>>> asList: "+methAsList);
>>>                 System.out.println("\n--- (core reflection) now invoking 
>>> Arrays.asList() via Method.invoke(...):");
>>>                 listNames=(List) methAsList.invoke( null, (Object[]) new 
>>> Object[]{arrNames} );   // static method
>>>                 System.out.println("[4a] --- (CR) methAsList.invoke( null, 
>>> (Object[]) new Object[]{arrNames} ) -> listNames=\""+listNames+"\"");
>>>                 listNames=(List) methAsList.invoke( null, (Object)   new 
>>> Object[]{arrNames} );   // static method
>>>                 System.out.println("[4b] --- (CR) methAsList.invoke( null, 
>>> (Object)   new Object[]{arrNames} ) -> listNames=\""+listNames+"\"");
>>>     // "java.lang.IllegalArgumentException: wrong number of arguments":
>>>     //            listNames=(List) methAsList.invoke( null, (Object[]) 
>>> arrNames );   // static method
>>>     //            System.out.println("[5a] --- (CR) methAsList.invoke( 
>>> null, (Object[]) arrNames ) -> listNames=\""+listNames+"\"");
>>>                 listNames=(List) methAsList.invoke( null, (Object)   
>>> arrNames );   // static method
>>>                 System.out.println("[5b] --- (CR) methAsList.invoke( null, 
>>> (Object)   arrNames )               -> listNames=\""+listNames+"\"");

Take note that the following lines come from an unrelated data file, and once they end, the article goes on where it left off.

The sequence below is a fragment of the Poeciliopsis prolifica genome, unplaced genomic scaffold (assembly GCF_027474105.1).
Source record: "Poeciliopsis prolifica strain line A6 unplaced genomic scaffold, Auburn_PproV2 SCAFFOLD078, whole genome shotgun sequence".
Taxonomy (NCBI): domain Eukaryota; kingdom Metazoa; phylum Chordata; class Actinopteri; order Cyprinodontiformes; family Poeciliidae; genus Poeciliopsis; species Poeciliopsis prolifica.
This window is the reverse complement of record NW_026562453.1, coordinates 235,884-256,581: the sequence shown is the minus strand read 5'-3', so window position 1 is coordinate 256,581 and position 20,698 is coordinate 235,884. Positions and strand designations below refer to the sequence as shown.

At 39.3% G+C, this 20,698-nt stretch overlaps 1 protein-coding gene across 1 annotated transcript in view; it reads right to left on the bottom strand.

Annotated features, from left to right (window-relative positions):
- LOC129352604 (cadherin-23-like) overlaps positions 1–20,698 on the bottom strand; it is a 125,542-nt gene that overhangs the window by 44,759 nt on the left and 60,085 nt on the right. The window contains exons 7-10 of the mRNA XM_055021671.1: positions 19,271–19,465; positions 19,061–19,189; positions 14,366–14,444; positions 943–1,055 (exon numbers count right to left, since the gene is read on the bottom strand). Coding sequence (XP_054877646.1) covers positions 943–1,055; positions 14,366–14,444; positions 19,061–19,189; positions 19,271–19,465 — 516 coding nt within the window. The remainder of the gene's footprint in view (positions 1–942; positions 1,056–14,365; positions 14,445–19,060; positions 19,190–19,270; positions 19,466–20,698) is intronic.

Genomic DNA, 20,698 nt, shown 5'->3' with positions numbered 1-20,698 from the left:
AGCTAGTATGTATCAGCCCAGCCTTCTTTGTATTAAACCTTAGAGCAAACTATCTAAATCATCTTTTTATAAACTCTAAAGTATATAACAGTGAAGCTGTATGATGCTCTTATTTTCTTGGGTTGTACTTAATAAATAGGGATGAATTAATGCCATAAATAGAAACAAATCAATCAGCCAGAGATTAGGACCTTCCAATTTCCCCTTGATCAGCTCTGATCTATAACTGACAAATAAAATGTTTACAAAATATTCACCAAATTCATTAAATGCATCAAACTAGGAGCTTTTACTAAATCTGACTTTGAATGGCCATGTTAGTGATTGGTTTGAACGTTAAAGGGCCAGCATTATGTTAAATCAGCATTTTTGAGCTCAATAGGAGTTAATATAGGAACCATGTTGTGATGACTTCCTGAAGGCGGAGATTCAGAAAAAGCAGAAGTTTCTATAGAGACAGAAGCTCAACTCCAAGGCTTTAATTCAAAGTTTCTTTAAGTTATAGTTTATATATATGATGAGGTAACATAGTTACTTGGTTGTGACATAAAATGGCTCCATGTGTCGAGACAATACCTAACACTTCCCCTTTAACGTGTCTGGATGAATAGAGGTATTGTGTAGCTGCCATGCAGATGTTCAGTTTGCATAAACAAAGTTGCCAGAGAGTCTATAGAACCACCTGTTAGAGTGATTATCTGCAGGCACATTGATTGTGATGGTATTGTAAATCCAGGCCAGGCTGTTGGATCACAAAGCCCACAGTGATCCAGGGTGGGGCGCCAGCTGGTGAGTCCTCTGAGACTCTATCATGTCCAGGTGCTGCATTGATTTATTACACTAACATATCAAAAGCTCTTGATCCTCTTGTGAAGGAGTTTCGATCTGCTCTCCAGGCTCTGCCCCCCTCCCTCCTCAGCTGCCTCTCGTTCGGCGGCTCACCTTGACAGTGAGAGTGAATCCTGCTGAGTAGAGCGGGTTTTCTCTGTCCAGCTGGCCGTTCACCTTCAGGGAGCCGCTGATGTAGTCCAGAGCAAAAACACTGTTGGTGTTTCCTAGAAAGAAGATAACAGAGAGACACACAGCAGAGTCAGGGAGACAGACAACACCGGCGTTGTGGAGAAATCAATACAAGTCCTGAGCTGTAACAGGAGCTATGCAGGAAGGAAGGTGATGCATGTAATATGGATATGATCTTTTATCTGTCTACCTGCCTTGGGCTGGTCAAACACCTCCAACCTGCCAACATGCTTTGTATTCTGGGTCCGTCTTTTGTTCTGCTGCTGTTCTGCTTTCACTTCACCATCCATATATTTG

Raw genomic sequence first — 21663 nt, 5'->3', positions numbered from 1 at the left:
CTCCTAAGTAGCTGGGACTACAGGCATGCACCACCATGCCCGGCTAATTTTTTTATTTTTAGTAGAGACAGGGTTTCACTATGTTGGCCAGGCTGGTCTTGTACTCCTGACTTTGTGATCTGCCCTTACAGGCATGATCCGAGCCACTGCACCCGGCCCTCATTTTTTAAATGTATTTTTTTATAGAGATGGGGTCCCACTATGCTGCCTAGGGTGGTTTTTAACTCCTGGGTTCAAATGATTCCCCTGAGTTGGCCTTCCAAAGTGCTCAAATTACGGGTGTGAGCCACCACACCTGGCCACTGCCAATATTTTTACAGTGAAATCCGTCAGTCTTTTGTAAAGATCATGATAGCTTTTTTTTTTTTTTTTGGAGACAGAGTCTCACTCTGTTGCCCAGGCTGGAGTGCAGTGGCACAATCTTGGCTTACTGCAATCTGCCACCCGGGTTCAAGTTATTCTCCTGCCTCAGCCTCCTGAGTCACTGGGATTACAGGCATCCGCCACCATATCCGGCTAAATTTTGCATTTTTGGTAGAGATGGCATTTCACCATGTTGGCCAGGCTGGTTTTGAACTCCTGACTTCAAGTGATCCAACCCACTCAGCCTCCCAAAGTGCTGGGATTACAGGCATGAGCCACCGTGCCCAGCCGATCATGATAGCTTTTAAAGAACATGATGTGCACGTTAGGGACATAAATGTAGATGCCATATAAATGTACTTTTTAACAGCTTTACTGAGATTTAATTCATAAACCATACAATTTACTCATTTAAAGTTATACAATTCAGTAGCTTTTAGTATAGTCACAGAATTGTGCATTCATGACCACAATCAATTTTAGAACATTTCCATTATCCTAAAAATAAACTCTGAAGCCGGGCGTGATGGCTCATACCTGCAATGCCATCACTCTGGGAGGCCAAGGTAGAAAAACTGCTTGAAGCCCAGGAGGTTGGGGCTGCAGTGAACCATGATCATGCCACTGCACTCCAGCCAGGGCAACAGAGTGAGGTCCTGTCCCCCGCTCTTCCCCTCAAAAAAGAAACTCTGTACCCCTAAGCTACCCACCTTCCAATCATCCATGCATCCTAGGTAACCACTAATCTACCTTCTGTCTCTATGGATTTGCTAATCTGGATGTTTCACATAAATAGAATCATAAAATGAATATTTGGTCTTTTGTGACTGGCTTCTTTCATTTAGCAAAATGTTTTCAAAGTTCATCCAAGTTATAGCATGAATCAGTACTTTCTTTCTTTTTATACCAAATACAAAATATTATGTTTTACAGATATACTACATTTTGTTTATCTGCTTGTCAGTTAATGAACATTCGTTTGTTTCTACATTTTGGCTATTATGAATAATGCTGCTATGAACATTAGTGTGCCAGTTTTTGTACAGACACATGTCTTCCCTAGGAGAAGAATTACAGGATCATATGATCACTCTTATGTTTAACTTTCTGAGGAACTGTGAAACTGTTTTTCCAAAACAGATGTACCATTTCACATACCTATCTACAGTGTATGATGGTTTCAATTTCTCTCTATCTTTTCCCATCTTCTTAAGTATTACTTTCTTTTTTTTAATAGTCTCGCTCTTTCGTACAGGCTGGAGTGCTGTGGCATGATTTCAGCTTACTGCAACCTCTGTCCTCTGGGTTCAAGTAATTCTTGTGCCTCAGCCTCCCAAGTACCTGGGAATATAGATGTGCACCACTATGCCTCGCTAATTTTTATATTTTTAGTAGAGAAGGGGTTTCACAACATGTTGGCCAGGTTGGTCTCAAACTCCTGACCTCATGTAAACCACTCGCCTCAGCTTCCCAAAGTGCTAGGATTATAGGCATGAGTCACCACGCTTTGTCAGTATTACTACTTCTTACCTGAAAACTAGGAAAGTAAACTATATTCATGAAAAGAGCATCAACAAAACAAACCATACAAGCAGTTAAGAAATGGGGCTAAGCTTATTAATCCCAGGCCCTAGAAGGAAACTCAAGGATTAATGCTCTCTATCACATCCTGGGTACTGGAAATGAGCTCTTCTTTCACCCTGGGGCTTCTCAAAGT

>>>             }
>>>             catch (Throwable t)
>>>             {
>>>                 System.err.println("oops #1: "+t);
>>>                 t.printStackTrace();
>>>                 System.exit(-1);
>>>             }
>>>             System.out.println("\n--- (MH) now invoking Arrays.asList() via 
>>> MethodHandle.invokeWithArguments(...):");
>>>             MethodHandles.Lookup lookup=MethodHandles.lookup();
>>>             MethodHandle mh=null;
>>>             try {
>>>                 mh=lookup.unreflect(methAsList);
>>>                 System.out.println("--- (MH) unreflected MethodHandle mh: 
>>> "+mh);
>>>                 listNames=(List) mh.invokeWithArguments( (Object[]) new 
>>> Object[]{arrNames} );
>>>                 System.out.println("[6a] --- (MH) mh.invokeWithArguments(  
>>> (Object[]) new Object[]{arrNames} ) -> listNames=\""+listNames+"\"");
>>>                 listNames=(List) mh.invokeWithArguments( (Object) new 
>>> Object[]{arrNames} );
>>>                 System.out.println("[6b] --- (MH) mh.invokeWithArguments(  
>>> (Object)   new Object[]{arrNames} ) -> listNames=\""+listNames+"\"");
>>>                 listNames=(List) mh.invokeWithArguments( (Object[]) 
>>> arrNames );
>>>                 System.out.println("[7a] --- (MH) mh.invokeWithArguments(  
>>> (Object[]) arrNames )               -> listNames=\""+listNames+"\"");
>>>                 listNames=(List) mh.invokeWithArguments( (Object) arrNames 
>>> );
>>>                 System.out.println("[7b] --- (MH) mh.invokeWithArguments(  
>>> (Object)   arrNames )               -> listNames=\""+listNames+"\"");
>>>             }
>>>             catch (Throwable t)
>>>             {